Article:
CDL Training Course
MTI's CDL Training Course
Are you interested in a rewarding career that puts you in the driver’s seat? MTI’s CDL training classes prepare you for life on the open road as a commercial truck driver, giving you the skills and resources you need to pursue an entry-level truck driver position. Enjoy the independence that comes with earning your CDL at Midwest Technical Institute (MTI)—classes are enrolling now.
CDL Training Course Overview
Are you interested in becoming a commercial truck driver? Here’s what you can expect when you attend Midwest Technical Institute (MTI) for your CDL training:
Hands-On CDL Training Course
Vehicle Inspection | Range Maneuvers | Trip Planning & Communication | Load Securement & Cargo Holding | Preventative Maintenance
The CDL instructors at MTI bring real-world commercial driving experience to the classroom, taking you behind-the-wheel and providing hands-on CDL training to help you develop essential driving experience and knowledge.
In CDL truck driving school, you’ll cover:
- CDL permit test and endorsement preparation
- Over-the-road training
- Life on the road and professionalism
- Shipping and receiving
- Defensive driving & extreme driving conditions
- FMCSA rules and regulations
- ELDT (Entry-Level Driver Training)
What Makes the CDL Program at MTI Different?
Receive behind-the-wheel training and over-the-road commercial driving training
Earn your CDL certificate in just 20 days
All MTI CDL instructors have real-world commercial driving experience
Small class sizes and no general education courses required
Lifetime job placement assistance is available to all qualified graduates
Flexible class schedules are available
Quick Facts: CDL Training Course
According to the U.S. Bureau of Labor Statistics, CDL drivers—also referred to as heavy and tractor-trailer truck drivers—primarily deliver goods from one location to another, often traveling cross country.
For additional information on this skilled trade, check out our resource, What Should I Know Before Trying to Get My CDL License?
According to the U.S. Bureau of Labor Statistics, the median annual wage for heavy and tractor-trailer truck drivers in May 2020 was approximately $47,130. The highest 10 percent earned more than $69,480.
The U.S. Bureau of Labor Statistics indicates that the demand for heavy and tractor-trailer truck drivers is anticipated to grow by 6% between 2020 and 2030. The U.S. economy has historically relied on CDL drivers to keep pace with supply chains—with additional demand for goods, additional commercial drivers will be needed.
For related information, check out our resource, Should I Start a Career in Truck Driving?
CDL Training at Midwest Technical Institute
There are a lot of career paths for commercial truck drivers, from local jobs to part-time opportunities. CDL classes at MTI can prepare students for entry-level truck driver positions. The CDL Training Course is a combination of classroom instruction where students learn the state CDL manuals, and behind-the-wheel training on the range where they will practice driving maneuvers. Students will also gain experience on the open road, preparing them for the real-world experience of driving a truck. Instructors are experienced professionals who offer hands-on training, teaching students how to correctly and safely perform the required skill standards necessary for an entry-level truck driving position.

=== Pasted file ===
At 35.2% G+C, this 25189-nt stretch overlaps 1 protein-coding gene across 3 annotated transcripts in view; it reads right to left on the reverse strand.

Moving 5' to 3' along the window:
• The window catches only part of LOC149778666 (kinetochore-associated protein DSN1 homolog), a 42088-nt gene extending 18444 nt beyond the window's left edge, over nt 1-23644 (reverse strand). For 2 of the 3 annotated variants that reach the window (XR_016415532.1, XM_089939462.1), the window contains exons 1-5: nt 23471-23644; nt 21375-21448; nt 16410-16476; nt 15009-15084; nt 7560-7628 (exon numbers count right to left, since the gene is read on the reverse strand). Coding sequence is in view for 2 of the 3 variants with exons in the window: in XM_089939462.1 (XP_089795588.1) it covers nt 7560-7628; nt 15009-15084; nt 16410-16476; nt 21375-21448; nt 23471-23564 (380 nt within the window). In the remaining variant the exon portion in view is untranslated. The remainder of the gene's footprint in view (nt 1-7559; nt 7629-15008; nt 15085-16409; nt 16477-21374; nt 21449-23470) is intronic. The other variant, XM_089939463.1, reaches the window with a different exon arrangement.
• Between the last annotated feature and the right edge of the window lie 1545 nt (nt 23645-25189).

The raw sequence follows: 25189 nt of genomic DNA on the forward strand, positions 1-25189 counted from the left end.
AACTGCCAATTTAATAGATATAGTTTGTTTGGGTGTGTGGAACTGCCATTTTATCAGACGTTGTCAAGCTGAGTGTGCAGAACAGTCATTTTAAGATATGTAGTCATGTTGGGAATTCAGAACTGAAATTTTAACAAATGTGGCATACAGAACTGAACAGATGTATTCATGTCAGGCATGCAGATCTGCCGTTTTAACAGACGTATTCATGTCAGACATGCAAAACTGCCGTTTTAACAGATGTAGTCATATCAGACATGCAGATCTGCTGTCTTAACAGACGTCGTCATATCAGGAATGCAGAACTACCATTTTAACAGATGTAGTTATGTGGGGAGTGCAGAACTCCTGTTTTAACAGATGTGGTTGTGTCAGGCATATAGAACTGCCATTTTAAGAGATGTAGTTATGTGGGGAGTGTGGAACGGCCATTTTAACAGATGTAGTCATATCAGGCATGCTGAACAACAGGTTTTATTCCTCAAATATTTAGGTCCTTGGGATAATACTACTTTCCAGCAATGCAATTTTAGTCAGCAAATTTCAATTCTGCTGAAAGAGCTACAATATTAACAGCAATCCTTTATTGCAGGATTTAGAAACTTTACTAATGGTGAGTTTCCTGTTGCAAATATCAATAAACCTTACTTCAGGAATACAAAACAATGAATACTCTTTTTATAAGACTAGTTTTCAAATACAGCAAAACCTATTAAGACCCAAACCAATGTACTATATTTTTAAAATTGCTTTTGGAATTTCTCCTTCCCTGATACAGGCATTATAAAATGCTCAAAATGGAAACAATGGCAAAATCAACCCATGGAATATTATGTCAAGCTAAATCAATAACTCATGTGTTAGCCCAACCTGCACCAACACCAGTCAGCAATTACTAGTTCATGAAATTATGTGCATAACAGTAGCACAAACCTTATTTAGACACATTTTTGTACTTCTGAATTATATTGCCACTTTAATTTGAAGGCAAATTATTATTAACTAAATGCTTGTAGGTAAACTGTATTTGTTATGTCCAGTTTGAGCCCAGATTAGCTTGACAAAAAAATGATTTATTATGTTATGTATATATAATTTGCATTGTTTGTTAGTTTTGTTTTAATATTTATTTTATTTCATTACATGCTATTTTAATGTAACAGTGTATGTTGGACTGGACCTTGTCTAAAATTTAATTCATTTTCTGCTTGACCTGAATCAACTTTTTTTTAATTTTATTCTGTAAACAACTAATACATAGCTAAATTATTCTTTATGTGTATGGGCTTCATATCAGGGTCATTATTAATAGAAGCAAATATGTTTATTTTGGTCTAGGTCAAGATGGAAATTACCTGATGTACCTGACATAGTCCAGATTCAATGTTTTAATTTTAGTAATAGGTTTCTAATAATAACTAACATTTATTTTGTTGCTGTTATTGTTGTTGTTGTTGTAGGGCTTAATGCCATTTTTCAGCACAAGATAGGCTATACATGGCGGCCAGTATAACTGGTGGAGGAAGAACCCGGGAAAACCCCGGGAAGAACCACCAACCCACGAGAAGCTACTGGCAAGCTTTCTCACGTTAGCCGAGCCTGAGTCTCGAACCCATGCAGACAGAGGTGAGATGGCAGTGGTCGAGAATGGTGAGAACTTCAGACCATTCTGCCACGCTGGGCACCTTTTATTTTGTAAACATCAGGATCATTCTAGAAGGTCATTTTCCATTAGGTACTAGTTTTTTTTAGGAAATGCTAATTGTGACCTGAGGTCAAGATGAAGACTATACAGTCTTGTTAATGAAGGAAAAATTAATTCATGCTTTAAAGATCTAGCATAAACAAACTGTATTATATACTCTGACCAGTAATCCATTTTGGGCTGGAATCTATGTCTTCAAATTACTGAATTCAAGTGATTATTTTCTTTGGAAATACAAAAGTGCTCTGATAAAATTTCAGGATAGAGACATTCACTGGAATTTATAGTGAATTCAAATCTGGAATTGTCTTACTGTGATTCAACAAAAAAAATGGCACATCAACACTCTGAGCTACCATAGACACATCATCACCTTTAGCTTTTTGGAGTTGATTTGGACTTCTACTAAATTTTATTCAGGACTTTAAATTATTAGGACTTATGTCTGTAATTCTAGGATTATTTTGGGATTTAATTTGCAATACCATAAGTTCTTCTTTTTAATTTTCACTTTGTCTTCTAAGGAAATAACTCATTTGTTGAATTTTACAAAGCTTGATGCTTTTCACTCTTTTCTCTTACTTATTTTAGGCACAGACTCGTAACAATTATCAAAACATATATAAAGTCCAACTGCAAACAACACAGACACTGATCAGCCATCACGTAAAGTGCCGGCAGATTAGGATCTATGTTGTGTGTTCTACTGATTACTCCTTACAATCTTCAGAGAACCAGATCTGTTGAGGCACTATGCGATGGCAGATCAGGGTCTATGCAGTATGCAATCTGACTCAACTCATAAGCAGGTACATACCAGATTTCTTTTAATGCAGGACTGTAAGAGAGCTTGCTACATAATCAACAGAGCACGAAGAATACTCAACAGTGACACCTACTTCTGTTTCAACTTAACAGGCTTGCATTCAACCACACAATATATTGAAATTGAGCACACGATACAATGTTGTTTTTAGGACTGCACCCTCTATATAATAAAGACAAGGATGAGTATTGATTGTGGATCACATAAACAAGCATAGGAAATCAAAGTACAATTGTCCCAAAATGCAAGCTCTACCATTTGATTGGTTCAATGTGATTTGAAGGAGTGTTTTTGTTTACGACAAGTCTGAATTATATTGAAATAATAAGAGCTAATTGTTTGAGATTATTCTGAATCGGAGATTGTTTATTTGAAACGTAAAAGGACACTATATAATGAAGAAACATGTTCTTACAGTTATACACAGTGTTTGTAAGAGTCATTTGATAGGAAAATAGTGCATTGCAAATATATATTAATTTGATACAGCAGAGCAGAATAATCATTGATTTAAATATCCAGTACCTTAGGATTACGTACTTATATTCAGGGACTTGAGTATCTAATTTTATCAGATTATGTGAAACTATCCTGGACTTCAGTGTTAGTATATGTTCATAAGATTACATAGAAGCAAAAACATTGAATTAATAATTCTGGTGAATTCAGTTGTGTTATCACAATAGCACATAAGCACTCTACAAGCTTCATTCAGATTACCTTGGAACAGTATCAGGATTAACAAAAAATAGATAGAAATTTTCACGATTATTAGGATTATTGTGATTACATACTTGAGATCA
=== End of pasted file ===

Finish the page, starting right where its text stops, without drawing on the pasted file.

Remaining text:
The MTI truck driving school at the Springfield, MO campus prepares students to pass the state licensing exam and obtain a Class A CDL license with the issuing state. The CDL Training Course provides the student knowledge of the issuing state’s CDL, driver safety, air brakes, combination vehicles, log books, trip planning, public and employee relations requirements.
Financial assistance is not available for the CDL Training Course.
In addition to driving tractor trailers and transporting goods around the country, truck drivers with a Class A CDL license can also be bus drivers, delivery truck drivers, and heavy machinery operators. Truck drivers must also be able to secure cargo, carefully inspect and maintain their rig, and follow all applicable federal and state driving regulations.
According to the U.S. Bureau of Labor Statistics (BLS), “As the demand for goods increases, more truck drivers will be needed to keep supply chains moving.” The BLS predicts the job outlook for truck drivers will increase by 6% from 2020 to 2030. *www.bls.gov
CDL Vehicles Include: Dry Vans, Tankers, Flatbeds, Dump Trucks, Low Boys, Cargo Containers, Livestock Trucks, Drop Decks, Cement Trucks, Grain Trucks and Wreckers
Midwest Technical Institute is proudly accredited by the Accrediting Commission of Career Schools & Colleges (ACCSC) and is approved by the U.S. Department of Education to participate in federally-funded financial aid programs. For more information about our accreditations and approvals, please visit: https://www.midwesttech.edu/about-us/accreditation/
Midwest Technical Institute is approved by the Division of Private Business and Vocational Schools of the Illinois Board of Higher Education:
MTI is a member of the Commercial Vehicle Training Association (CVTA).
Satellite Location (CDL Range):
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